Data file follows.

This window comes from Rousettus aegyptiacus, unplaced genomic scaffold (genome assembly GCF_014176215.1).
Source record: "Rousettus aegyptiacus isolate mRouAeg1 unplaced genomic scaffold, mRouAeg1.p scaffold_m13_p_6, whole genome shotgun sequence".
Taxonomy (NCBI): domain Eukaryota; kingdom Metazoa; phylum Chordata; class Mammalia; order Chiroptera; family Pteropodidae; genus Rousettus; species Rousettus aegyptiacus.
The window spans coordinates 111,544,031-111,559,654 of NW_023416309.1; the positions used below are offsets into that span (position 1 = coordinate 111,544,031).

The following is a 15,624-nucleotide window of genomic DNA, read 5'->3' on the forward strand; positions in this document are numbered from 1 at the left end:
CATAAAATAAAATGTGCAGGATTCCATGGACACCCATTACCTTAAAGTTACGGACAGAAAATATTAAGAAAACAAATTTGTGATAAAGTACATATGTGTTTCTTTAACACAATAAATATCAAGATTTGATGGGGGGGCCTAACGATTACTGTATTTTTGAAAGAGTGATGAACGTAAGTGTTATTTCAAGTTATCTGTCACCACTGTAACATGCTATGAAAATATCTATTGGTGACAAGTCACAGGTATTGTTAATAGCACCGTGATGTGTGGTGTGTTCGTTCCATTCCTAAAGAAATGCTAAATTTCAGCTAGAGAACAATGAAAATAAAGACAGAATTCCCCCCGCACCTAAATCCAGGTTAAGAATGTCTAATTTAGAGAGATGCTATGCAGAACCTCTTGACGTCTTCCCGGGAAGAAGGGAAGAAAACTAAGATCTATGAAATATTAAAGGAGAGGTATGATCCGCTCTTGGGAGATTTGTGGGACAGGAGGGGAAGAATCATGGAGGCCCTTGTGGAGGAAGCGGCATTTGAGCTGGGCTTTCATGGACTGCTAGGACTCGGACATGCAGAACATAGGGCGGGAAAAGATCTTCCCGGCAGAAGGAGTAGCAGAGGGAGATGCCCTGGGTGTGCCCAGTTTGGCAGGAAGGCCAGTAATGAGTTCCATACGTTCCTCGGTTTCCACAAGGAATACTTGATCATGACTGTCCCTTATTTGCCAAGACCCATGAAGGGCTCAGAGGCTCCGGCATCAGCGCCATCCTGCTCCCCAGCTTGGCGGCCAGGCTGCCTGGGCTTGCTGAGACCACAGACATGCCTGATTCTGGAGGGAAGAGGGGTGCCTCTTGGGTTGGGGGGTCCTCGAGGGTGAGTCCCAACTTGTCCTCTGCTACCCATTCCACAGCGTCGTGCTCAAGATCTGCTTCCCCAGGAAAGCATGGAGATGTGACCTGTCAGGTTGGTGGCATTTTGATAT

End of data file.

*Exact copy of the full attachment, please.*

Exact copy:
This window comes from Rousettus aegyptiacus, unplaced genomic scaffold (genome assembly GCF_014176215.1).
Source record: "Rousettus aegyptiacus isolate mRouAeg1 unplaced genomic scaffold, mRouAeg1.p scaffold_m13_p_6, whole genome shotgun sequence".
Taxonomy (NCBI): domain Eukaryota; kingdom Metazoa; phylum Chordata; class Mammalia; order Chiroptera; family Pteropodidae; genus Rousettus; species Rousettus aegyptiacus.
The window spans coordinates 111,544,031-111,559,654 of NW_023416309.1; the positions used below are offsets into that span (position 1 = coordinate 111,544,031).

The following is a 15,624-nucleotide window of genomic DNA, read 5'->3' on the forward strand; positions in this document are numbered from 1 at the left end:
CATAAAATAAAATGTGCAGGATTCCATGGACACCCATTACCTTAAAGTTACGGACAGAAAATATTAAGAAAACAAATTTGTGATAAAGTACATATGTGTTTCTTTAACACAATAAATATCAAGATTTGATGGGGGGGCCTAACGATTACTGTATTTTTGAAAGAGTGATGAACGTAAGTGTTATTTCAAGTTATCTGTCACCACTGTAACATGCTATGAAAATATCTATTGGTGACAAGTCACAGGTATTGTTAATAGCACCGTGATGTGTGGTGTGTTCGTTCCATTCCTAAAGAAATGCTAAATTTCAGCTAGAGAACAATGAAAATAAAGACAGAATTCCCCCCGCACCTAAATCCAGGTTAAGAATGTCTAATTTAGAGAGATGCTATGCAGAACCTCTTGACGTCTTCCCGGGAAGAAGGGAAGAAAACTAAGATCTATGAAATATTAAAGGAGAGGTATGATCCGCTCTTGGGAGATTTGTGGGACAGGAGGGGAAGAATCATGGAGGCCCTTGTGGAGGAAGCGGCATTTGAGCTGGGCTTTCATGGACTGCTAGGACTCGGACATGCAGAACATAGGGCGGGAAAAGATCTTCCCGGCAGAAGGAGTAGCAGAGGGAGATGCCCTGGGTGTGCCCAGTTTGGCAGGAAGGCCAGTAATGAGTTCCATACGTTCCTCGGTTTCCACAAGGAATACTTGATCATGACTGTCCCTTATTTGCCAAGACCCATGAAGGGCTCAGAGGCTCCGGCATCAGCGCCATCCTGCTCCCCAGCTTGGCGGCCAGGCTGCCTGGGCTTGCTGAGACCACAGACATGCCTGATTCTGGAGGGAAGAGGGGTGCCTCTTGGGTTGGGGGGTCCTCGAGGGTGAGTCCCAACTTGTCCTCTGCTACCCATTCCACAGCGTCGTGCTCAAGATCTGCTTCCCCAGGAAAGCATGGAGATGTGACCTGTCAGGTTGGTGGCATTTTGATAT